An unexpected, and amazing, part of our experience of our time in Italy has been to live among the olive trees of Tuscany. You see them everywhere. Wise, solid and often ancient they stand firm through all weathers. They are the real natives of this gorgeous place.
The olive tree is treated with amazing respect by the people around us: for centuries they used their skin, juice, leaves, branches, bark and roots. Nowadays the main product is the oil, which is still the fuel of Tuscan life – the basis of daily cuisine and tourism, and an aid for ailments.
At school, a birthday is marked not by cake but by pane e olio (bread and oil) shared with the whole class: something my two kids are slowly adjusting to.
The freshly-pressed oil of harvest time (October-November) is the most precious of all, ideally from your own garden. People prefer to make their own oil, enough to last the whole year, and most families have land with trees planted somewhere in the area, or they source it from a family member or friend/colleague. It’s a let-down to buy your good oil from the frantoio or market, or at worst the supermarket. Always in the background is the fear of pests or memories of the catastrophic winter of 1985 when most of the trees in Tuscany were destroyed during a deep freeze.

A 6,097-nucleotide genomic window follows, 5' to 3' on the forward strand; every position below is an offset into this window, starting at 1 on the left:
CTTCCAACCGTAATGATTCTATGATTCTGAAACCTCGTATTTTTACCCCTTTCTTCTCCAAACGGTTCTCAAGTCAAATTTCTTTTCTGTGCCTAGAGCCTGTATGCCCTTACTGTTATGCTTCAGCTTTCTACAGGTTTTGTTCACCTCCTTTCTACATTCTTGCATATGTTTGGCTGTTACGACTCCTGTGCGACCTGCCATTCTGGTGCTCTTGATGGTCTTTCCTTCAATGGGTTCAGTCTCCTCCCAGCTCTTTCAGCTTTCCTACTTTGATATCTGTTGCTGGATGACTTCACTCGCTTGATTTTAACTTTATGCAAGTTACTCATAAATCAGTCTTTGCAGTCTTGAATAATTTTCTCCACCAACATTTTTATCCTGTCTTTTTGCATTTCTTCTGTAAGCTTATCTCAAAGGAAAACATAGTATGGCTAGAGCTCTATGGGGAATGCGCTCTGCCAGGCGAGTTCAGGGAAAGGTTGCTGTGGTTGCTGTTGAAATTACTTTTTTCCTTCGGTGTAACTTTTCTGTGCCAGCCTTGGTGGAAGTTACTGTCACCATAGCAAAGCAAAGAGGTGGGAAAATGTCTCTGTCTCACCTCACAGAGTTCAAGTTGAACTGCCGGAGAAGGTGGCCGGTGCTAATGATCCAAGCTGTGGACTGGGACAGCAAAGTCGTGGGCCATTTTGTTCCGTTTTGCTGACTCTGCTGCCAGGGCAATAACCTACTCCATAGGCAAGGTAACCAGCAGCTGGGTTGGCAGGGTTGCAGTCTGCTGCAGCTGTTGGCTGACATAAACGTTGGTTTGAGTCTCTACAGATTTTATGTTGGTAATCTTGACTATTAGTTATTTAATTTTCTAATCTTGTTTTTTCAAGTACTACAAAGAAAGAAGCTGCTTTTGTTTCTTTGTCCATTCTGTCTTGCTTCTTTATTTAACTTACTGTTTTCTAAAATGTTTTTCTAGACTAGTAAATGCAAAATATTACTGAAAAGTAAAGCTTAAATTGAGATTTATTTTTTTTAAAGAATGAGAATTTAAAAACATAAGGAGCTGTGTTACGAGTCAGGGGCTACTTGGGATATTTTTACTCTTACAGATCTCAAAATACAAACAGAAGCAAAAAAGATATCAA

We have olive trees in our (rented) garden and though there was no harvest this year due to an infestation we were really fortunate to join in last year’s communal work to pick the olives. This was an amazing chance for our kids to see the whole process and be a part of this incredibly strong tradition and lifestyle.
Over the course of two weekends we got together with the neighbours we somehow rarely see and with great cheer we laboured to pick the olives by hand. (Some big farms use machines to pick them but by hand is still considered the best way).
With five other families we worked to prune the trees, pick the olives, sort them and them haul them off to the local oil press where they were quickly turned into oil to be consumed right away. The pressing part was not romantic, it’s all done by machinery now but going there with your olives and coming home with your own, tasty oil is the best part of the experience.
During the painstaking picking process we chatted with our neighbours, got to know each other better, picked up some useful swear terms and on the last day had a potluck lunch in the garden with plenty of wine, cake and some dancing. It was not unlike a Norwegian dugnad – that twice-annual get-together with the neighbours you steadfastly ignore to clean the street or paint the walls and drink beer.
From the 40 trees in our common garden each family came away with about 8 litres of delicious cloudy, tangy oil – which we could happily certify as being organic and fair trade. Each tree yields about a litre of oil. Our trees were only planted 30 or 40 years ago but already they show some of the amazing character of those ancient trees: they’re starting to split off into two parts, merging into the general landscape of the garden. Promising to live longer than any of us.
I took these photos during last year’s communal harvest in our garden.
And how did it taste? Buonissimo!